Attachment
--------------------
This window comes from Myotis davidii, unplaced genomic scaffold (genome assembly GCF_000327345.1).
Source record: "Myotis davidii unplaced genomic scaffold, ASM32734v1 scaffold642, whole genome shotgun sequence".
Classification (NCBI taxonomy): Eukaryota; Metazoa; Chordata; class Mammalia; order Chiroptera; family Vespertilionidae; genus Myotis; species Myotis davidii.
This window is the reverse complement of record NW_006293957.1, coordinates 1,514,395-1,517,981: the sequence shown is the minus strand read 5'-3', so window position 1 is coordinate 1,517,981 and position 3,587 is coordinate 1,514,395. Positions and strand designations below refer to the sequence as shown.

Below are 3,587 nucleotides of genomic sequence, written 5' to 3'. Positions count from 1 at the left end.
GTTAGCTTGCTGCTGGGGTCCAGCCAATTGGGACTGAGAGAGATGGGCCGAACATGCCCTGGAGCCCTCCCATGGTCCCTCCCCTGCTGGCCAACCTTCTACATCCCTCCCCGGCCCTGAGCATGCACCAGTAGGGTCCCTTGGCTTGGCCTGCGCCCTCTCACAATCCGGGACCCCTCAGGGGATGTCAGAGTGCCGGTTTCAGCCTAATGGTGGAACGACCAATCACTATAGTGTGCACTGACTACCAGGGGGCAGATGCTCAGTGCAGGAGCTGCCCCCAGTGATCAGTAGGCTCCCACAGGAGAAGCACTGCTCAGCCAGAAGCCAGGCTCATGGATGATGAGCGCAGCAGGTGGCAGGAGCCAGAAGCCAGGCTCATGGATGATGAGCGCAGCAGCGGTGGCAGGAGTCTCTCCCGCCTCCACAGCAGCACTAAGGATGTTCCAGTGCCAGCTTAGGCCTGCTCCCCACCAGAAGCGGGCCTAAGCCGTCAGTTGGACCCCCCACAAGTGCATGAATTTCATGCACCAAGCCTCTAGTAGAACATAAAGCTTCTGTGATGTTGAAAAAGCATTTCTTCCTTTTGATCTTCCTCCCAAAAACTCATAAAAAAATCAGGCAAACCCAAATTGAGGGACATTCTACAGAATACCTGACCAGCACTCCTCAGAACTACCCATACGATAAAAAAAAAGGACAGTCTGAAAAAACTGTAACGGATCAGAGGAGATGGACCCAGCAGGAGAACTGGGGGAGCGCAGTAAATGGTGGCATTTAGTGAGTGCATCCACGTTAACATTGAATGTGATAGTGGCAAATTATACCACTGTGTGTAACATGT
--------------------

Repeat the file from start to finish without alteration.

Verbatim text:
This window comes from Myotis davidii, unplaced genomic scaffold (genome assembly GCF_000327345.1).
Source record: "Myotis davidii unplaced genomic scaffold, ASM32734v1 scaffold642, whole genome shotgun sequence".
Classification (NCBI taxonomy): Eukaryota; Metazoa; Chordata; class Mammalia; order Chiroptera; family Vespertilionidae; genus Myotis; species Myotis davidii.
This window is the reverse complement of record NW_006293957.1, coordinates 1,514,395-1,517,981: the sequence shown is the minus strand read 5'-3', so window position 1 is coordinate 1,517,981 and position 3,587 is coordinate 1,514,395. Positions and strand designations below refer to the sequence as shown.

Below are 3,587 nucleotides of genomic sequence, written 5' to 3'. Positions count from 1 at the left end.
GTTAGCTTGCTGCTGGGGTCCAGCCAATTGGGACTGAGAGAGATGGGCCGAACATGCCCTGGAGCCCTCCCATGGTCCCTCCCCTGCTGGCCAACCTTCTACATCCCTCCCCGGCCCTGAGCATGCACCAGTAGGGTCCCTTGGCTTGGCCTGCGCCCTCTCACAATCCGGGACCCCTCAGGGGATGTCAGAGTGCCGGTTTCAGCCTAATGGTGGAACGACCAATCACTATAGTGTGCACTGACTACCAGGGGGCAGATGCTCAGTGCAGGAGCTGCCCCCAGTGATCAGTAGGCTCCCACAGGAGAAGCACTGCTCAGCCAGAAGCCAGGCTCATGGATGATGAGCGCAGCAGGTGGCAGGAGCCAGAAGCCAGGCTCATGGATGATGAGCGCAGCAGCGGTGGCAGGAGTCTCTCCCGCCTCCACAGCAGCACTAAGGATGTTCCAGTGCCAGCTTAGGCCTGCTCCCCACCAGAAGCGGGCCTAAGCCGTCAGTTGGACCCCCCACAAGTGCATGAATTTCATGCACCAAGCCTCTAGTAGAACATAAAGCTTCTGTGATGTTGAAAAAGCATTTCTTCCTTTTGATCTTCCTCCCAAAAACTCATAAAAAAATCAGGCAAACCCAAATTGAGGGACATTCTACAGAATACCTGACCAGCACTCCTCAGAACTACCCATACGATAAAAAAAAAGGACAGTCTGAAAAAACTGTAACGGATCAGAGGAGATGGACCCAGCAGGAGAACTGGGGGAGCGCAGTAAATGGTGGCATTTAGTGAGTGCATCCACGTTAACATTGAATGTGATAGTGGCAAATTATACCACTGTGTGTAACATGT